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The Journey Part 2.

By SuperUser Account on 6/21/2012

The time, Christmas 1993 and we are on holidays at Sawtell near Coffs Harbour. Each year for the last five years we have come here for a break for both ourselves and our children. Enjoying a relaxing atmosphere and the surf and being able to read a decent book while catching up on some sleep. We are fortunate to have a tent that can hold all five of us with comfort and each year we set up camp in the council caravan park at Sawtell. In the caravan park there is an island of camping space set amongst the different roads that runs throughout the park. It has gentle slope that runs down to the showers and amenities and is populated with a mass of trees. This area is not suitable for caravans but rather for those who wish to pitch a tent.

It was during one of our many visits to Sawtell Beach that two of my children were almost drowned. We had not long arrived at the beach when my two youngest children Clint and Jessica ran off into the surf. As always they knew to only surf between the flags but on this day there was a severe rip running out to sea right in the middle of the flagged off area. I can still remember looking out towards the ocean and seeing both Clint and Jessica desperately trying to stay afloat as they were dragged out to sea by the rip. I immediately took off and raced into the surf, swam into the rip and followed them out to sea. After a minute or so of swimming I was able to catch up with them and encourage them to hang and not panic on as help would be coming.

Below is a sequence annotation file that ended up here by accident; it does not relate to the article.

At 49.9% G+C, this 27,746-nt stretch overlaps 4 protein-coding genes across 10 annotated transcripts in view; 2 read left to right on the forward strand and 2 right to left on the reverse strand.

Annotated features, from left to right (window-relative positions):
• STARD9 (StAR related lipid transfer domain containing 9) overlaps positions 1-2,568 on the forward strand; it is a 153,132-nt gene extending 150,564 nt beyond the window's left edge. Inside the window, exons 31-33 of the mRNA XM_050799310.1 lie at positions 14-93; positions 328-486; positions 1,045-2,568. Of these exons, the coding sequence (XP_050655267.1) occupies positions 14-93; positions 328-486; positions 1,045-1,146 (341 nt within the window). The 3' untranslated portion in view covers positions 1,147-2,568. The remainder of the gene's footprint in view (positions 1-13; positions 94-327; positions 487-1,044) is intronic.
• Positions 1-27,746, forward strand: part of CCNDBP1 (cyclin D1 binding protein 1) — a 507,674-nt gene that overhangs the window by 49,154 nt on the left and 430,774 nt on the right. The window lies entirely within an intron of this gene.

By the time that the lifeguards had noticed that we were in trouble we would have been at least 200 yards from the shore. One of the lifeguards sprang to attention grabbed his board and paddled out to where we were. On reaching us I was able to help the children onto his board and see them off as the lifeguard paddled back to shore. It was a close call and I was immediately mindful of the story I had seen on television just prior to going on holiday. There had been a young father in Sydney who had swum out to rescue his children only to drown. Fortunately his children were saved but unfortunately he lost his life.

I imagined the headlines in the next day's paper as reading "farther enters surf to rescue children and drowns". The significance of what had happened made me draw upon my knowledge of the surf from when I was a young men in the surf club at Windang on the New South Wales southcoast. We were taught never to try and swim against a rip but rather swim across it to quiet waters. Even if this meant being taken out further from the shore it was possible to be able to swim to a quiet area of surf and then start back towards the shore. It was this knowledge that stopped me from panicking because at the time I was terribly unfit as far as swimming goes because over the preceding 15 years I would have only entered the surf a handful of times.

As I tread water wondering what I should do I noticed some board riders surfing off further down the beach. I decided to swim towards them and after a short while one of the board riders heard my call. With his assistance I was able to reach the shore and safety. By the time I reached the shore I was pretty well puffed out and out of breath, my muscles ached and my breathing was rapid. I looked up the beach to see my two children in the company of their mother and the lifeguard that save them. On approaching the senior lifeguard he said to me that he was sorry that this had happened and that he had told the junior lifeguards to move the flags further along the beach away from the rip and that somehow I had forgotten to do so.